The second half saw the introduction of Summerbee for Beesley, and the team moving to a back three:
Margetson Brightwell Symons Vaughan Summerbee Brannan Wiekens Horlock Kinkladze Rösler Bradbury
This immediately improved matters, both Brightwell and Vaughan looking happier than as full backs, both Brannan and Horlock contributing more, and with some genuine width from Summerbee. However the paked Portsmouth defence still proved difficult to break down, and it was unsurprising that the goal came from a set piece rather than from open play. Summerbee floated in a free kick from the right which was headed across goal to where Wiekens was at hand to prod the ball home, and to be extremely excited about it. City generally bossed the game for a good while and generally looked more likely to score, Horlock crossing right across the face of the goal without anyone getting a touch and Vaughan carrying the ball the length of the park and whistling a shot past the post.
Gradually though the temperature told on both sides (around the 100 mark apparently) and both sides ran out of steam, especially Horlock who was dead on his feet as left wing-back. It was unsurprising that there was a goal as it was pretty much pot-luck, with both teams too tired to really have control of the game. Portsmouth had a penalty appeal turned down as Hall raced into the area, (I wouldn't say it was definitely a penalty, but I've certainly seen them given), and then a spell of pressure paid off as Paul Hall thumped home shortly after hitting the post.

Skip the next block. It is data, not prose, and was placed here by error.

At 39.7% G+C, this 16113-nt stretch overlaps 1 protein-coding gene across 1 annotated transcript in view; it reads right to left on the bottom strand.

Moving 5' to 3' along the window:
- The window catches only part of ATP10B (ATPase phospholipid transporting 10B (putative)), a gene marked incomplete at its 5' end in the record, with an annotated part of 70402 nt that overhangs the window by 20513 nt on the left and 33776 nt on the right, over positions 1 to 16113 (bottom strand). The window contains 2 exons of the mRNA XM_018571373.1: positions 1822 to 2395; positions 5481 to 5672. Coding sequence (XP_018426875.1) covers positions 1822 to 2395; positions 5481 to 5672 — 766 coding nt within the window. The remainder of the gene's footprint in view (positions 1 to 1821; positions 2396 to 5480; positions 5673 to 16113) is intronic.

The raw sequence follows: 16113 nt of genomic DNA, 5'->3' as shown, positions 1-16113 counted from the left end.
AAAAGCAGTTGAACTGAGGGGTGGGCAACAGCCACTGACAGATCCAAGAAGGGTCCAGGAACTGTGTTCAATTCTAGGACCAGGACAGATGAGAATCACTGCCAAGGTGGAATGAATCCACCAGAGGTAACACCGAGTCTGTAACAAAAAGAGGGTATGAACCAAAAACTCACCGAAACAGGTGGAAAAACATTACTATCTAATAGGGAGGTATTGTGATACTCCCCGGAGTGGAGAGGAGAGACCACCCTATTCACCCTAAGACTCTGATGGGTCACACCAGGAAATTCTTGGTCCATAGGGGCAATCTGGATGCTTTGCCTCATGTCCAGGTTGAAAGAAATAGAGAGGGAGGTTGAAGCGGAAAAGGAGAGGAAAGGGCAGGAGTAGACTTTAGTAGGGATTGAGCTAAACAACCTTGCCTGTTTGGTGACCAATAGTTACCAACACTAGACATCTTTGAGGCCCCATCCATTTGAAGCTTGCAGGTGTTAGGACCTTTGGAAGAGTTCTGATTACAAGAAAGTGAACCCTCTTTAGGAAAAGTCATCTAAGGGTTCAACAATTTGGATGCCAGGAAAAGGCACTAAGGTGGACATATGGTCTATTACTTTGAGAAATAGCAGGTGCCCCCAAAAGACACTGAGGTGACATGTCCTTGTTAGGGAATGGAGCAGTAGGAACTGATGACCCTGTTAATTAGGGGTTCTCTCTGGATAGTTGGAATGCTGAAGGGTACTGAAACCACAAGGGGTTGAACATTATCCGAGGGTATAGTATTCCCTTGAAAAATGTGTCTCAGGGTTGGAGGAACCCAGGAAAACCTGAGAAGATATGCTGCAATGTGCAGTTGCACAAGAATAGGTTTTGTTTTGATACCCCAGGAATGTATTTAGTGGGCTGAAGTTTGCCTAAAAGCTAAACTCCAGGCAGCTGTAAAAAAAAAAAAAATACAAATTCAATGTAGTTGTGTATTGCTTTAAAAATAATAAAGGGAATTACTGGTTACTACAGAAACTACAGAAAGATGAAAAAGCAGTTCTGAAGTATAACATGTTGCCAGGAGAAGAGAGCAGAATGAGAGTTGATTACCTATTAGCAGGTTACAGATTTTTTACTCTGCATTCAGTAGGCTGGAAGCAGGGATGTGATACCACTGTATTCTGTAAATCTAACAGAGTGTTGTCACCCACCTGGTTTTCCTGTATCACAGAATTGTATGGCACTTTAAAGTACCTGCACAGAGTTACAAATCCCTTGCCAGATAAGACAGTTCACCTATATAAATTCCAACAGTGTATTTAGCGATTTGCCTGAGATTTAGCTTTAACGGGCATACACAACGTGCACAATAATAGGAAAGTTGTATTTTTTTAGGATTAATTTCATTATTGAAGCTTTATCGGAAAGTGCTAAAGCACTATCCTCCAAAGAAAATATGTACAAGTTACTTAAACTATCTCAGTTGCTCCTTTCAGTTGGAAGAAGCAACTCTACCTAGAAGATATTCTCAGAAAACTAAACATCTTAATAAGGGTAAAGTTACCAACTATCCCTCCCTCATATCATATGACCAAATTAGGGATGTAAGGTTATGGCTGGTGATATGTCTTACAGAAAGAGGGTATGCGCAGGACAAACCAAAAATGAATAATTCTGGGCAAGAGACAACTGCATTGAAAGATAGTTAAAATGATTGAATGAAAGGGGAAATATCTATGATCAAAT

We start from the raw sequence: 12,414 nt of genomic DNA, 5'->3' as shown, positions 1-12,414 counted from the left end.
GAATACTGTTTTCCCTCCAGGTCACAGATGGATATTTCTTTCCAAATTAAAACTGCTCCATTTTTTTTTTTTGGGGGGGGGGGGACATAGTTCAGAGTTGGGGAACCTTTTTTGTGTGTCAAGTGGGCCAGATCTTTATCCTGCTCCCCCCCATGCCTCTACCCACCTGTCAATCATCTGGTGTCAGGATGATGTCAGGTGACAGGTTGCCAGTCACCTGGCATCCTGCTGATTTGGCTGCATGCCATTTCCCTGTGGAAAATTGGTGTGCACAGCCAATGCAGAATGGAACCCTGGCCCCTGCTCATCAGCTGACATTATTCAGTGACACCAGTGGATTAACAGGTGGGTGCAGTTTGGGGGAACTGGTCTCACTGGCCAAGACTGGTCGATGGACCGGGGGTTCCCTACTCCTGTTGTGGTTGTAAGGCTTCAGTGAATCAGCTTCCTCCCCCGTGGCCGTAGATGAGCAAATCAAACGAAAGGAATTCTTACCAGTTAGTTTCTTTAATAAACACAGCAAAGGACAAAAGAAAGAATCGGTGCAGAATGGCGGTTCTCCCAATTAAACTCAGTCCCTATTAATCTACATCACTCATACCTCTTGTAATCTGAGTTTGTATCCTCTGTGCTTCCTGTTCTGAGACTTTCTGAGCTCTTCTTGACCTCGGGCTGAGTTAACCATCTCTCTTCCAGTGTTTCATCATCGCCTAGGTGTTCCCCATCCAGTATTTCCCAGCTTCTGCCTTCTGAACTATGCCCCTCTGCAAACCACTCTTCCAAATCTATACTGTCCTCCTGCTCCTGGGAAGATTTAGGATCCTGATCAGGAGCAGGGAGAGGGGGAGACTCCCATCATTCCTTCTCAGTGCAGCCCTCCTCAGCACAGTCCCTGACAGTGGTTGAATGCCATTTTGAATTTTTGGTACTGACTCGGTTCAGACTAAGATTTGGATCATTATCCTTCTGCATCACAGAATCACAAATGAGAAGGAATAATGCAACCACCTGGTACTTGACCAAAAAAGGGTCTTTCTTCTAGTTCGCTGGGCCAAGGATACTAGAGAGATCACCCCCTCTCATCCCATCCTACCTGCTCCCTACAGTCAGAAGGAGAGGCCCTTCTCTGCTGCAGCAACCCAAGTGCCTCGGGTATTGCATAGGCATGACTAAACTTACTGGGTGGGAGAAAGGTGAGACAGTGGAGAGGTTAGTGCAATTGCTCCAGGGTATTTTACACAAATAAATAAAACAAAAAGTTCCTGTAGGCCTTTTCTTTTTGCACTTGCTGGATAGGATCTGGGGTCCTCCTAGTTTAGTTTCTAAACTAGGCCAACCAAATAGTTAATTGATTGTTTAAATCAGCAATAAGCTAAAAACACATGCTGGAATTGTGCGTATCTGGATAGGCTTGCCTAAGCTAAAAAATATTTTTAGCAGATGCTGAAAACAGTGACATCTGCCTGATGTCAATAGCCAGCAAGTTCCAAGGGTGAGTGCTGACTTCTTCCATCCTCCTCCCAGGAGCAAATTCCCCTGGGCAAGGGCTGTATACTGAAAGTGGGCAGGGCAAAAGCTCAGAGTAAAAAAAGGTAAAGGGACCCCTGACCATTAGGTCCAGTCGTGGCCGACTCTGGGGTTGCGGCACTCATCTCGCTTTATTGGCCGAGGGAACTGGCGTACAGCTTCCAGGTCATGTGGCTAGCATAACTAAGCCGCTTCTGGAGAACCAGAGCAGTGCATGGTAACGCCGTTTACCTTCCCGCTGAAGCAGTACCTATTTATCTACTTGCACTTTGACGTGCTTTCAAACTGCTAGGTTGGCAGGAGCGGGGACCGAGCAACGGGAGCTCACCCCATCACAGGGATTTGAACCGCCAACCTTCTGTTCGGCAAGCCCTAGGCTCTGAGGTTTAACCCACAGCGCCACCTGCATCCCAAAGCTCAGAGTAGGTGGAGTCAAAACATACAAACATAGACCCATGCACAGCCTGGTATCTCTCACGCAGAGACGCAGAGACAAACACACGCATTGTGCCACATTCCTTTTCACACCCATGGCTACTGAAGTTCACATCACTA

At the start of play I would have been happy with a draw, but not really with the way that it happened, City showing both enough to suggest that they could do a lot better, but showing enough frailty at the back to suggest that they could do a lot worse.
Of the new players Wiekens looked the best on the day, working hard in midfield, particularly in the first half when he was on his own. Vaughan didn't look great as a left-back as is probably suggested by Frank Clark's post match comments that he was going to try and sign Van Blerk (the Australian left-back) but looked comfortable enough at centre back to suggest that he could have a future there. Bradbury didn't really have enough to do for us to see what he is like, so judgement shall be suspended until he is tested more. Man of the match was probably Wiekens for us, although Uwe looked sharp up front and worked very hard with only scraps from midfield, also taking his goal very well.
Final score 2-2.
Goals: B: Preece (73)
Line up: Margetson, Brannan, Brightwell, Kernaghan, Vaughan, Summerbee, Wiekens, Kinkladze, Horlock, Rösler, Bradbury
Report by: Paul Howarth
The line-up was as follows:
Margetson Brannan Brightwell Kernaghan Vaughan Summerbee Wiekens Kinkladze Horlock Rösler Bradbury